After a number of deaths and serious adverse reactions occurred in the United States and Germany in association with the administration of heparin, investigators discovered in March that some batches of what should have been pure heparin contained as much as 50% of oversulfated chondroitin sulfate.3 Since this substance does not occur naturally and mimics heparin in assays, it may have been introduced deliberately, as a cheaper substitute. This incident recalls a 2007 episode in which melamine introduced into pet food resulted in the deaths of a number of animals. Melamine contains a high proportion of nitrogen and was added to livestock feed from China to produce misleading results in assays for protein content, increasing the feed's value. Clearly, manufacturers need to take much stronger steps to ensure the integrity of their supply chain. Such responsibilities go far beyond “meeting regulatory requirements.”3 Neither adulteration of drugs and food products nor the use of lead in toys can be prevented solely by regulators; prevention requires intense supervision by responsible manufacturers.
Unfortunately, the heparin incident has played out in the press and Congress as a failure of the FDA to inspect the Chinese facility, and the agency was quickly condemned for having inspected only 15 facilities in China in 2006.1 But it is inappropriate and unrealistic to expect the FDA to ensure the integrity of every manufacturer's entire supply chain. If a manufacturer chooses to save money by purchasing raw material from China, then it must bear the additional costs of zealous quality control and oversight in a country with a very limited regulatory system and a fluid commercial structure. U.S. taxpayers should not have to pay to send inspectors to every factory in China to allow industry to obtain cheaper and largely unregulated products there.
It is easier to attack the FDA than to assume one's own share of responsibility. The press, for its part, frequently reports legislators' criticisms of the agency without providing any analysis of their voting records on FDA appropriations. But the bigger scandal is Congress's grossly inadequate funding of the agency, which demands swift and decisive action. No longer should our legislators be able to publicly excoriate FDA employees while ignoring their own complicity. No longer should any of us berate the FDA while failing to acknowledge that we are asking it to do more and more work with fewer and fewer resources. No longer should manufacturers be able to imply that inadequate FDA inspection is an excuse for adulteration of their product during manufacture. We must stop allowing the game of “kick the FDA” to be risk-free to participants. The public's health is at stake, and the time for adequate federal funding of the FDA is now.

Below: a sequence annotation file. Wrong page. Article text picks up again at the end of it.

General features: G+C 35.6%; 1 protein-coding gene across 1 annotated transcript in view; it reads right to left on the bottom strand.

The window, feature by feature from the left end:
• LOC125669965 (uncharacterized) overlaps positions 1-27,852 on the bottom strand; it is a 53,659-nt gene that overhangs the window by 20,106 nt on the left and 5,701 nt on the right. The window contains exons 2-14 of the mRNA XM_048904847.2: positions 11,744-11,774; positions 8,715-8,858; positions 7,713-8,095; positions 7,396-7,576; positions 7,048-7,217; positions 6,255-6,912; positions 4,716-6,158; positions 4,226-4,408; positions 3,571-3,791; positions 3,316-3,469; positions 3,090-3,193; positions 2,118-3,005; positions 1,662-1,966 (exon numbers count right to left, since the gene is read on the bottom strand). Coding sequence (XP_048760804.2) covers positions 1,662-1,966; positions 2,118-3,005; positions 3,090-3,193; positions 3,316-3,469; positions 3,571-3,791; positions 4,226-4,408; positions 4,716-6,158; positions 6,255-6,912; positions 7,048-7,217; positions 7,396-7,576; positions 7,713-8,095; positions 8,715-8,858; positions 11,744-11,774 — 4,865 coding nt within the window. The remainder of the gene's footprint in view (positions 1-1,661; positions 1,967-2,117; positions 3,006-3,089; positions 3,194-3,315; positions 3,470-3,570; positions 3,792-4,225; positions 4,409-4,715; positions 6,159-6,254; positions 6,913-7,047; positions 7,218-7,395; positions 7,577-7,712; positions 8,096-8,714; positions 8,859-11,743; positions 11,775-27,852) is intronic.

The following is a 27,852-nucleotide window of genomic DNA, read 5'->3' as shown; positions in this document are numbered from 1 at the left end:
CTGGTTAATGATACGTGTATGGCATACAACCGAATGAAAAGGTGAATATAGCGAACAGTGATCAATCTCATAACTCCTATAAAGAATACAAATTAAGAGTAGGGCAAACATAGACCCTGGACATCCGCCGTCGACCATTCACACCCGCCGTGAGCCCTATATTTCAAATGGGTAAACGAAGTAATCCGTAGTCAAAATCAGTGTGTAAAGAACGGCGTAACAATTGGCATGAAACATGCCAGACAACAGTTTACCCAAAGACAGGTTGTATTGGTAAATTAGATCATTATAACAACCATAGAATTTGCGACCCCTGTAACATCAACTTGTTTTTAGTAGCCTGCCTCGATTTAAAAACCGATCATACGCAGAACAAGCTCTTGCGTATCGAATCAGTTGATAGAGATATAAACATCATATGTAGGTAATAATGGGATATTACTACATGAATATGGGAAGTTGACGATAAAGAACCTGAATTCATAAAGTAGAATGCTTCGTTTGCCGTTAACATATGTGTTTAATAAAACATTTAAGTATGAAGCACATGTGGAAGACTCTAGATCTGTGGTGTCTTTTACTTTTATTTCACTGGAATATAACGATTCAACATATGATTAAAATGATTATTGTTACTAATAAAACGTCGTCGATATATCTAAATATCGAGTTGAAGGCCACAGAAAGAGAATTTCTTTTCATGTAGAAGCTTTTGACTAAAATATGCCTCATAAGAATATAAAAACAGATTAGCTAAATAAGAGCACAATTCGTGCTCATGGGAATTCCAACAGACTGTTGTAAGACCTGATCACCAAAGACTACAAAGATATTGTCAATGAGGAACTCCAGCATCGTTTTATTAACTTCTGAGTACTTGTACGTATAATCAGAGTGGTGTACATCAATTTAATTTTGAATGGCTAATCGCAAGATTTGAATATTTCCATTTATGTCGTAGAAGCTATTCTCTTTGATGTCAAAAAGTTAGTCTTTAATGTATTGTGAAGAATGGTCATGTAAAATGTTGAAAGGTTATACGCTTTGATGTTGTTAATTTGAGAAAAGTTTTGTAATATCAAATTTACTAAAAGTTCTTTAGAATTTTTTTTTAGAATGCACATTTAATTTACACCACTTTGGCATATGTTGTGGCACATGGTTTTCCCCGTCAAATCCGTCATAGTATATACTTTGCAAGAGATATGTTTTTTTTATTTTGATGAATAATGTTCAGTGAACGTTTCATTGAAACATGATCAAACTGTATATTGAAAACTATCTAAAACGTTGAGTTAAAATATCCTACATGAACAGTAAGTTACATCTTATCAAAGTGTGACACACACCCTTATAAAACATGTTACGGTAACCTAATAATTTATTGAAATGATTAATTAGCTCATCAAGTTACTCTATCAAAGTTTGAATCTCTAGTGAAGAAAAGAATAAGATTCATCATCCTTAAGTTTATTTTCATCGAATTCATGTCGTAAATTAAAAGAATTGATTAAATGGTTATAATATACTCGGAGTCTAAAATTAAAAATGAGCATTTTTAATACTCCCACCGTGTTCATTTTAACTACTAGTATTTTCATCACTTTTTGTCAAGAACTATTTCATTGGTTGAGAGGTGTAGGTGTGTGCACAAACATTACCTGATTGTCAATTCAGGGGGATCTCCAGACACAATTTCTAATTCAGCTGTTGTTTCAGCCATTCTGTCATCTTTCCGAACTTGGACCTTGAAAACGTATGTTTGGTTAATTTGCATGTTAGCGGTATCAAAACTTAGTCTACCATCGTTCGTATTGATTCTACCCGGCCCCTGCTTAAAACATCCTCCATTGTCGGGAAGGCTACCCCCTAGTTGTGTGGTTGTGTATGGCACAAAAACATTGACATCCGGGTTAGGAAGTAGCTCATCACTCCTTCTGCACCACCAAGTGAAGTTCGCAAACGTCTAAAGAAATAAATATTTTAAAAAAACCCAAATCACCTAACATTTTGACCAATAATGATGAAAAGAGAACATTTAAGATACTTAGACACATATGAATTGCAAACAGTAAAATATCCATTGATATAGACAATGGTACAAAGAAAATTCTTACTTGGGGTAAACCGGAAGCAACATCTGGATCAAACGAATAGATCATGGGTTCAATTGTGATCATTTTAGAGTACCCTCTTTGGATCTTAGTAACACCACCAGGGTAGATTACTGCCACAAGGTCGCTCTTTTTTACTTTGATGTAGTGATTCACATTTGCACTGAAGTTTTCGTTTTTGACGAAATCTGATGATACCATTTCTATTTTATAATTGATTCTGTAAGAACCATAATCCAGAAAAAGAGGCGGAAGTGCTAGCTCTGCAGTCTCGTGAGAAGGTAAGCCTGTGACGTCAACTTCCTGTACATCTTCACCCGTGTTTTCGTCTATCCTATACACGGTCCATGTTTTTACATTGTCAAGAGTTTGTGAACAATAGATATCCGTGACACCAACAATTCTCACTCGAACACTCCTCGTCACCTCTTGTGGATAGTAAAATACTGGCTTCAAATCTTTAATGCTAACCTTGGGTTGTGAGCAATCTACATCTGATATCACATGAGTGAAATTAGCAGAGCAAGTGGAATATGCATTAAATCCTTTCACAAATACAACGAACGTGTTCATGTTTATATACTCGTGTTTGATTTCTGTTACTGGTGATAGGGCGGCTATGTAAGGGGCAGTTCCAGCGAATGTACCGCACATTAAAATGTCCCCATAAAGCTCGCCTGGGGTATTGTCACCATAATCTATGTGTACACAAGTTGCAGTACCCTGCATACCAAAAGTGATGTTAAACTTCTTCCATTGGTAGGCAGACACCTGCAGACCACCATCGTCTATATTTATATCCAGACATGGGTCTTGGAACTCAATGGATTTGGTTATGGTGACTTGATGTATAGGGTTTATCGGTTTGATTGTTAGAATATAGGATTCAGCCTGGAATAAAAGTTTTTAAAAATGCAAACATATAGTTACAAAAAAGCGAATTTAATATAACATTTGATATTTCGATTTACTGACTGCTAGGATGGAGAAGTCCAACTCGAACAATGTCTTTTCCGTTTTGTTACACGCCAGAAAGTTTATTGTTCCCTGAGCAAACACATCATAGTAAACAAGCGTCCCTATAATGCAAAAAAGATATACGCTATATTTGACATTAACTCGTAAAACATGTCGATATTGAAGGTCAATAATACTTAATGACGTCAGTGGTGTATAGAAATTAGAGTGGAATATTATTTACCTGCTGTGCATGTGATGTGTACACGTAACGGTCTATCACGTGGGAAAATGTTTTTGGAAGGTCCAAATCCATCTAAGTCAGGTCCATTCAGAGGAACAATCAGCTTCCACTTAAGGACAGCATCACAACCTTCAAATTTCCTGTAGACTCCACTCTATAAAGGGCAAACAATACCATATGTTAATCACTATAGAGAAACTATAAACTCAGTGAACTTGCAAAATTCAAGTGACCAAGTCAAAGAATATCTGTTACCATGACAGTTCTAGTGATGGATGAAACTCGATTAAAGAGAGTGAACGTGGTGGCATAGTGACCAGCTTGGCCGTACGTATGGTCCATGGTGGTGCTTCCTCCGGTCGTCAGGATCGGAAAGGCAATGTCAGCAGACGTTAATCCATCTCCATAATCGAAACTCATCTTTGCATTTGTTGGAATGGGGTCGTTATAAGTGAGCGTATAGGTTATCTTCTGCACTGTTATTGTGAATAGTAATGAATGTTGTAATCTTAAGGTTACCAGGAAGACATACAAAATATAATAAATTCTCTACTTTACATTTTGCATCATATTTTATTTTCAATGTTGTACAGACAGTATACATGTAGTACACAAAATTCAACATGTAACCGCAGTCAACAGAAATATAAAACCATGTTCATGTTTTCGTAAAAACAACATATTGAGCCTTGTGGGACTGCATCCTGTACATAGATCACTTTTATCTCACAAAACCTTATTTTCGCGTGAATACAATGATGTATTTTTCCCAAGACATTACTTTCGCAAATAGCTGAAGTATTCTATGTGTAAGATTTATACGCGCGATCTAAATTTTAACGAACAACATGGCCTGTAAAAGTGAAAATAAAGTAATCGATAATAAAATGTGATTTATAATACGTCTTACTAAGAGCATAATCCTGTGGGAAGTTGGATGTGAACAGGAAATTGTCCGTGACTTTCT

Dr. Wood reports receiving lecture fees from the Pharmaceutical Research and Manufacturers of America, serving on the board of directors of Antigenics, and serving on the scientific advisory board of Sapphire Therapeutics, in which he holds stock options.
Dr. Wood is managing director of Symphony Capital and a professor of medicine and pharmacology at Weill Medical College of Cornell University — both in New York.
FDA science and mission at risk: report of the Subcommittee on Science and Technology. Rockville, MD: Food and Drug Administration, November 2007.
Senators clash over “Bridge to Nowhere.” Seattle Times. October 21, 2005.
Mathews AW, Burton TM. FDA identifies contaminant in heparin batches. Wall Street Journal. March 20, 2008:A4.
- Citing Articles (4)
D. Levêque, B. Gourieux. (2013) Commentaires sur les génériques d’antibiotiques. Médecine et Maladies Infectieuses 43:1, 35-36
Kramer , Daniel B. , Xu , Shuai , Kesselheim , Aaron S. , . (2012) Regulation of Medical Devices in the United States and European Union. New England Journal of Medicine 366:9, 848-855
Free Full Text
Lisa L. Maragakis, Romanee Chaiwarith, Arjun Srinivasan, Francesca J. Torriani, Edina Avdic, Andrew Lee, Tracy R. Ross, Karen C. Carroll, Trish M. Perl. (2009) Sphingomonas paucimobilis Bloodstream Infections Associated with Contaminated Intravenous Fentanyl1. Emerging Infectious Diseases 15:1, 12-18
(2008) Bibliography. Biotechnology Law Report 27:4, 331-333